As with all new processes, there will be bugs and details to iron out. In many ways, addressing these is the easy bit. To do so requires commitment, resource, and expertise – all of which we can reasonably assume the multi-billion-dollar BMGF can supply or acquire in abundance. It will be interesting to see what metrics and KPIs BMGF develops, what data it produces, and what interventions it deploys to refine and steer its process.

The harder bit is to determine whether the market – the ecosystem – will be receptive to a new approach, and if that approach will achieve BMGF’s objectives. The only way to resolve this is through experimentation, by pushing ahead with something new and seeing what happens.

The BMGF may be a small player by volume of articles published. But it is a large funder, with an influential voice, and not alone in its desire for change. If the answers to the questions we pose above are “yes” then it would suggest that the world is ready for change and may follow BMGF’s lead. If not, then the world isn’t, and it won’t.

Which of these outcomes is defined as “success” will depend entirely on the agenda of those making the assessment. Our perspective is that any outcome from the process of experimentation – even an inconclusive one – may be deemed to be successful. We’ll have learnt something.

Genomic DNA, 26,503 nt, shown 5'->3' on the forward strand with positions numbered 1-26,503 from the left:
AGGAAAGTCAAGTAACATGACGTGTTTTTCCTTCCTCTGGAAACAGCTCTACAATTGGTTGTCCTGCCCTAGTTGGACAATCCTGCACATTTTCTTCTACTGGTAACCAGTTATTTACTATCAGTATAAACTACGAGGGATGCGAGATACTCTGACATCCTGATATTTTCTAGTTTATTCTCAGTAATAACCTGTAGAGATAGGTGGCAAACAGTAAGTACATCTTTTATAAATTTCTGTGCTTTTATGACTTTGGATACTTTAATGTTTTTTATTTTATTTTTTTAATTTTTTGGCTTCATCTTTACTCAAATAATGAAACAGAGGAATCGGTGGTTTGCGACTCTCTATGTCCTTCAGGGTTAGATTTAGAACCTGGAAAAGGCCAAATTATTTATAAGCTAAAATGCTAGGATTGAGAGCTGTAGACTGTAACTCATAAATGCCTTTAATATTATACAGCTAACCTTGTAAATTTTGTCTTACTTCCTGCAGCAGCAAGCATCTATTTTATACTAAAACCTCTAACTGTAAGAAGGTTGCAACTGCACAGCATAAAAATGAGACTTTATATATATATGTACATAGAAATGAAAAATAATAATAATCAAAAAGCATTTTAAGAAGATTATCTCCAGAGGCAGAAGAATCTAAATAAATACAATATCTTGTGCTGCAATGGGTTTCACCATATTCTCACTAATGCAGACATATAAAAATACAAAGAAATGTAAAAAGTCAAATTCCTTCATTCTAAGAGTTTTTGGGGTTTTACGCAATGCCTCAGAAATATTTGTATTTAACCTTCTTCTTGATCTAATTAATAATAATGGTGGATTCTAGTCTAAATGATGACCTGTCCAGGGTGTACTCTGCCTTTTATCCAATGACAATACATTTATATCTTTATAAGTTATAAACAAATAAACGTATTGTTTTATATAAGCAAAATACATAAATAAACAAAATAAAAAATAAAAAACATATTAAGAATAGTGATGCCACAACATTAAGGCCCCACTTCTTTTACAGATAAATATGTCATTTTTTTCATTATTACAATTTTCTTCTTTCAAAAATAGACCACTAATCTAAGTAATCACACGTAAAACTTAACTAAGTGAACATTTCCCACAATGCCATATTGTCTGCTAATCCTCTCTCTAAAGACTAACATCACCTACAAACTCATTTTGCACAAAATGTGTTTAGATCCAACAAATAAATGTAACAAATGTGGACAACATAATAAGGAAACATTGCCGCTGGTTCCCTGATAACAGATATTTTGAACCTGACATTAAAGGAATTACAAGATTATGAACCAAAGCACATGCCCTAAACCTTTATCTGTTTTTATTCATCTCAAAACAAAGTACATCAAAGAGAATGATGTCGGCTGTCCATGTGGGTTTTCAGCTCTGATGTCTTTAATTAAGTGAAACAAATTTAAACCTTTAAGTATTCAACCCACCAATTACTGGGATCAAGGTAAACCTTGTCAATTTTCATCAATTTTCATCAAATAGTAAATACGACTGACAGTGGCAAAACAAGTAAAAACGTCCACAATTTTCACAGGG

Ann Michael

Ann Michael

Ann Michael is Chief Transformation Officer at AIP Publishing, leading the Data & Analytics, Product Innovation, Strategic Alignment Office, and Product Development and Operations teams. She also serves as Board Chair of Delta Think, a consultancy focused on strategy and innovation in scholarly communications. Throughout her career she has gained broad exposure to society and commercial scholarly publishers, librarians and library consortia, funders, and researchers. As an ardent believer in data informed decision-making, Ann was instrumental in the 2017 launch of the Delta Think Open Access Data & Analytics Tool, which tracks and assesses the impact of open access uptake and policies on the scholarly communications ecosystem. Additionally, Ann has served as Chief Digital Officer at PLOS, charged with driving execution and operations as well as their overall digital and supporting data strategy.